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Using Focus Groups To Identify Industrial Engineering Students Perceptions Of Selected Abet Outcomes

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2002 Annual Conference


Montreal, Canada

Publication Date

June 16, 2002

Start Date

June 16, 2002

End Date

June 19, 2002



Conference Session

Assessment and Its Implications in IE

Page Count


Page Numbers

7.1254.1 - 7.1254.17



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Paper Authors

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Richard Storch

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Catherine Scott

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Cynthia Atman

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NOTE: The first page of text has been automatically extracted and included below in lieu of an abstract

Main Menu Session 2557

Using Focus Groups to Identify Industrial Engineering Students’ Perceptions of Selected ABET Outcomes

Cathie Scott, Cynthia J. Atman, and Richard Storch

University of Washington


As we began to review and revise the objectives for our Industrial Engineering program at the University of Washington, we decided to include students in the process. It is the students who are expected to meet program objectives before graduation, yet they may not understand the rationale behind the objectives or may not interpret them in the same way as faculty and others responsible for their implementation. In November 2000, we asked five students from the Department of Industrial Engineering for their interpretations of five performance-based outcomes for graduates of the program. We wanted to document in their own words—not ours— what the students thought the outcomes meant and how to assess them. Four of the outcomes were selected from a list of eleven outcomes developed by the Accreditation Board of Engineering and Technology (ABET) for all engineering disciplines. The fifth outcome was developed by the department and was specific to industrial engineering. Four students met together in a series of three focus group discussions. The fifth student was interviewed alone on three separate occasions because of scheduling conflicts. Students provided insightful perceptions, while also sharing their views of the industrial engineering discipline in general and of themselves as future industrial engineers. Some student perceptions were particularly revealing. For example, students focused on corporate and engineering issues when they were asked to describe a broad education. In general, students consider competence in the five outcomes as critical for practicing industrial engineers. They feel that they are developing such competence through the industrial engineering curriculum at the university, supplemented by technical electives and participation in voluntary activities outside of the classroom. In addition, they feel that graduates must possess the ability to describe to prospective employers the range of services that an industrial engineer can provide.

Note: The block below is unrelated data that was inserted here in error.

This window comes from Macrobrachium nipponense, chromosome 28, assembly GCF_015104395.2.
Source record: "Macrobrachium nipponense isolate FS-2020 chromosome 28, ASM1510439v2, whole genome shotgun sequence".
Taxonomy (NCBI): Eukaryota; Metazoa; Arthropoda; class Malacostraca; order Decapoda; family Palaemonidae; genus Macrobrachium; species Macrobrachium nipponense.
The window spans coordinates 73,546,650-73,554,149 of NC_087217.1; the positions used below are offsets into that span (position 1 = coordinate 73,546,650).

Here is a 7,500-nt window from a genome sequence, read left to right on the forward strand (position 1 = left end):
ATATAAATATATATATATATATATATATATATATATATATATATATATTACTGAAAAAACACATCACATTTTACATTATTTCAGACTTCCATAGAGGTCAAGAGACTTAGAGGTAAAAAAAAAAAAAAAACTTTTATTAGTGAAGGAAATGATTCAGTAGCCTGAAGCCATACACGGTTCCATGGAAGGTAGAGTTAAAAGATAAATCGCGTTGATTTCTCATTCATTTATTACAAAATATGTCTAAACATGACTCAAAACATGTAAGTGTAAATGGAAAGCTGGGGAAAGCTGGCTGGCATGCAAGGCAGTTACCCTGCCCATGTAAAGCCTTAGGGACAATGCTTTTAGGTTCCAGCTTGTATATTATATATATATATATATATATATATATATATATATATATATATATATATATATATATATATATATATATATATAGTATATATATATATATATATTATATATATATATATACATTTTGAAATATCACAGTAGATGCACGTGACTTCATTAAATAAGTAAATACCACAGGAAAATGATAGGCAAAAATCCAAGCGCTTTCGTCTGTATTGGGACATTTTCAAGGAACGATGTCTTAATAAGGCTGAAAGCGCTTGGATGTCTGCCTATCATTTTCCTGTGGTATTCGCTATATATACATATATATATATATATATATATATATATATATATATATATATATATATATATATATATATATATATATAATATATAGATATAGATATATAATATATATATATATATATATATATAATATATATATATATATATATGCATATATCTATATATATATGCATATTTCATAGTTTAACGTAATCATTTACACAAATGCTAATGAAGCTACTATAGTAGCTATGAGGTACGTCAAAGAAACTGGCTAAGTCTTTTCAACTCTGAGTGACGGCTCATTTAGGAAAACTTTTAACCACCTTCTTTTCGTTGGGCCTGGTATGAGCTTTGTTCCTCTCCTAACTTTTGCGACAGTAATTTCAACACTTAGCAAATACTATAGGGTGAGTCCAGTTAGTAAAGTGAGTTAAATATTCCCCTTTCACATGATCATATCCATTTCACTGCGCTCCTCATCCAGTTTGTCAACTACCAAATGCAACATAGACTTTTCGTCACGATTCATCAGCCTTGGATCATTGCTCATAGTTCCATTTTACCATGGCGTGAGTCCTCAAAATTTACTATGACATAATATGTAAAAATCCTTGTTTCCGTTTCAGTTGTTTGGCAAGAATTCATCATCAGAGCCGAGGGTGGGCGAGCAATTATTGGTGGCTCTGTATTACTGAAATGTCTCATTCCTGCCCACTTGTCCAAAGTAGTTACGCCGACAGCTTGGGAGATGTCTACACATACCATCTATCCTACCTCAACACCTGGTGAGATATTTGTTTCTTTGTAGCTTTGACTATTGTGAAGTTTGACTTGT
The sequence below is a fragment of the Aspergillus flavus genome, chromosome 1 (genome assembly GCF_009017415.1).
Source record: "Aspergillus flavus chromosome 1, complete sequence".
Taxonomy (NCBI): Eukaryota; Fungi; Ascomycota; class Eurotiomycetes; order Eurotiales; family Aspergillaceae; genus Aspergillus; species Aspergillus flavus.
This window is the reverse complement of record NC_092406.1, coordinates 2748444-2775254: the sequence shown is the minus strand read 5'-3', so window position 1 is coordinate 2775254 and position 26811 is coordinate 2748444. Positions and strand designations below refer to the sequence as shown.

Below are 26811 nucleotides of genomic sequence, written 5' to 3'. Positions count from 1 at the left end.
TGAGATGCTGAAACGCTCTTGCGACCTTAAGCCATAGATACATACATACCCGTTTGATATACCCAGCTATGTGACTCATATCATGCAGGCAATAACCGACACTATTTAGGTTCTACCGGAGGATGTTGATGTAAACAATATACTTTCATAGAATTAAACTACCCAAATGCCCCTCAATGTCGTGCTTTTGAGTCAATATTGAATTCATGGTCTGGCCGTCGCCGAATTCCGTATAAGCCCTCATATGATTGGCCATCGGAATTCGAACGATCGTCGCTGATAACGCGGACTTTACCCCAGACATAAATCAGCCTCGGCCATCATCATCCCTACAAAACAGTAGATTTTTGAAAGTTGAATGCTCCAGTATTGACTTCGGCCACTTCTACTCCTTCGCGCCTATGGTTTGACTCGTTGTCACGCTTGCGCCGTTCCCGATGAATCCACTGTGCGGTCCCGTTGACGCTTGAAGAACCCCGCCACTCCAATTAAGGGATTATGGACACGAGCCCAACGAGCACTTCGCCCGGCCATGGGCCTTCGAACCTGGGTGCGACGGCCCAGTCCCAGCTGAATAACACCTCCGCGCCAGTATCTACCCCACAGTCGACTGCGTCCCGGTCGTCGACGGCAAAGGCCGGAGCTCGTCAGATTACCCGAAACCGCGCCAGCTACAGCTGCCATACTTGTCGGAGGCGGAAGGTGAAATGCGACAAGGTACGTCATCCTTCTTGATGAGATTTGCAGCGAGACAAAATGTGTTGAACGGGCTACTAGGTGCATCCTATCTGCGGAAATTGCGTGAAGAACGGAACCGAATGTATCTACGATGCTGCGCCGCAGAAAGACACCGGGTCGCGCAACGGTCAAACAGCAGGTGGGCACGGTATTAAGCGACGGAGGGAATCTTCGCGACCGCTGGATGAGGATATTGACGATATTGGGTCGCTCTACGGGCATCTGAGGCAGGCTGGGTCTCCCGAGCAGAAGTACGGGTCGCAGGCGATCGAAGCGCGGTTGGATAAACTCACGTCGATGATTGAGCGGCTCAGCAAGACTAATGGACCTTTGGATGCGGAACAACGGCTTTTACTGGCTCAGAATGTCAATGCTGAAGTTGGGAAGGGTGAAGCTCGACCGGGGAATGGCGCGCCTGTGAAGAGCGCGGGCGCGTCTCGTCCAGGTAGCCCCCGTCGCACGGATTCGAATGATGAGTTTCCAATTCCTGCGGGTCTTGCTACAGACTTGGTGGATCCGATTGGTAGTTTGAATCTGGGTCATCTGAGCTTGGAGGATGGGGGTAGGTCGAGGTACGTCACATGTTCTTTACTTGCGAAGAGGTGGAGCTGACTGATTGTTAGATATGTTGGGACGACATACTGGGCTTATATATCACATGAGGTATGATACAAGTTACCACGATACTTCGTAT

In November 2000, five students from the Department of Industrial Engineering at the University of Washington participated in a series of focus groups and interviews. Through this participation, the students gave their interpretations of five performance outcomes for students graduating from the department. This paper discusses the rationale, methods, and results of our study, with particular emphasis on how focus groups can be used to enhance an engineering program’s efforts to meet the criteria established by the Accreditation Board of Engineering and Technology (ABET).

Proceedings of the 2002 American Society for Engineering Education Annual Conference & Exposition Copyright Ó 2002, American Society for Engineering Education

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Storch, R., & Scott, C., & Atman, C. (2002, June), Using Focus Groups To Identify Industrial Engineering Students Perceptions Of Selected Abet Outcomes Paper presented at 2002 Annual Conference, Montreal, Canada. 10.18260/1-2--11332

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